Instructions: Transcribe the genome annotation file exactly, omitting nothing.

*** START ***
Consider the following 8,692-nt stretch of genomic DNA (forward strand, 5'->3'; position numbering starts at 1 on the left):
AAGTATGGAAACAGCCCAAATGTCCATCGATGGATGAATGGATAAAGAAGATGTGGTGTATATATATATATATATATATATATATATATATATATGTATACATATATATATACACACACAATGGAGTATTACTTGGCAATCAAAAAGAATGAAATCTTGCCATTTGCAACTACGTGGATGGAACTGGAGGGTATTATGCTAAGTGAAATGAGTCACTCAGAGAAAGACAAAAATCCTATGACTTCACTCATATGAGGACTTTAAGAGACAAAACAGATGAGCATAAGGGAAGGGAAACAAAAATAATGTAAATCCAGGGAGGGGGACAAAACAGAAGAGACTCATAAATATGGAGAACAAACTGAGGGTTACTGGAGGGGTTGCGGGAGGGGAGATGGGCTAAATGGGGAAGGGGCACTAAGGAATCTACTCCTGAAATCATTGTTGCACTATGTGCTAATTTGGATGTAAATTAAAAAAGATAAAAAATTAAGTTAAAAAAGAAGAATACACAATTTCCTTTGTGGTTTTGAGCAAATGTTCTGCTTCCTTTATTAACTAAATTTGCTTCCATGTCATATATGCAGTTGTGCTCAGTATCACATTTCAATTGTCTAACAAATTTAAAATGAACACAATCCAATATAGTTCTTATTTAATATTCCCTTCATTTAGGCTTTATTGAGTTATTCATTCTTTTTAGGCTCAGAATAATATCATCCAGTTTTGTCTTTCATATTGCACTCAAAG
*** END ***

Consider the following 8,692-nt stretch of genomic DNA (forward strand, 5'->3'; position numbering starts at 1 on the left):
AAGTATGGAAACAGCCCAAATGTCCATCGATGGATGAATGGATAAAGAAGATGTGGTGTATATATATATATATATATATATATATATATATATATGTATACATATATATATACACACACAATGGAGTATTACTTGGCAATCAAAAAGAATGAAATCTTGCCATTTGCAACTACGTGGATGGAACTGGAGGGTATTATGCTAAGTGAAATGAGTCACTCAGAGAAAGACAAAAATCCTATGACTTCACTCATATGAGGACTTTAAGAGACAAAACAGATGAGCATAAGGGAAGGGAAACAAAAATAATGTAAATCCAGGGAGGGGGACAAAACAGAAGAGACTCATAAATATGGAGAACAAACTGAGGGTTACTGGAGGGGTTGCGGGAGGGGAGATGGGCTAAATGGGGAAGGGGCACTAAGGAATCTACTCCTGAAATCATTGTTGCACTATGTGCTAATTTGGATGTAAATTAAAAAAGATAAAAAATTAAGTTAAAAAAGAAGAATACACAATTTCCTTTGTGGTTTTGAGCAAATGTTCTGCTTCCTTTATTAACTAAATTTGCTTCCATGTCATATATGCAGTTGTGCTCAGTATCACATTTCAATTGTCTAACAAATTTAAAATGAACACAATCCAATATAGTTCTTATTTAATATTCCCTTCATTTAGGCTTTATTGAGTTATTCATTCTTTTTAGGCTCAGAATAATATCATCCAGTTTTGTCTTTCATATTGCACTCAAAG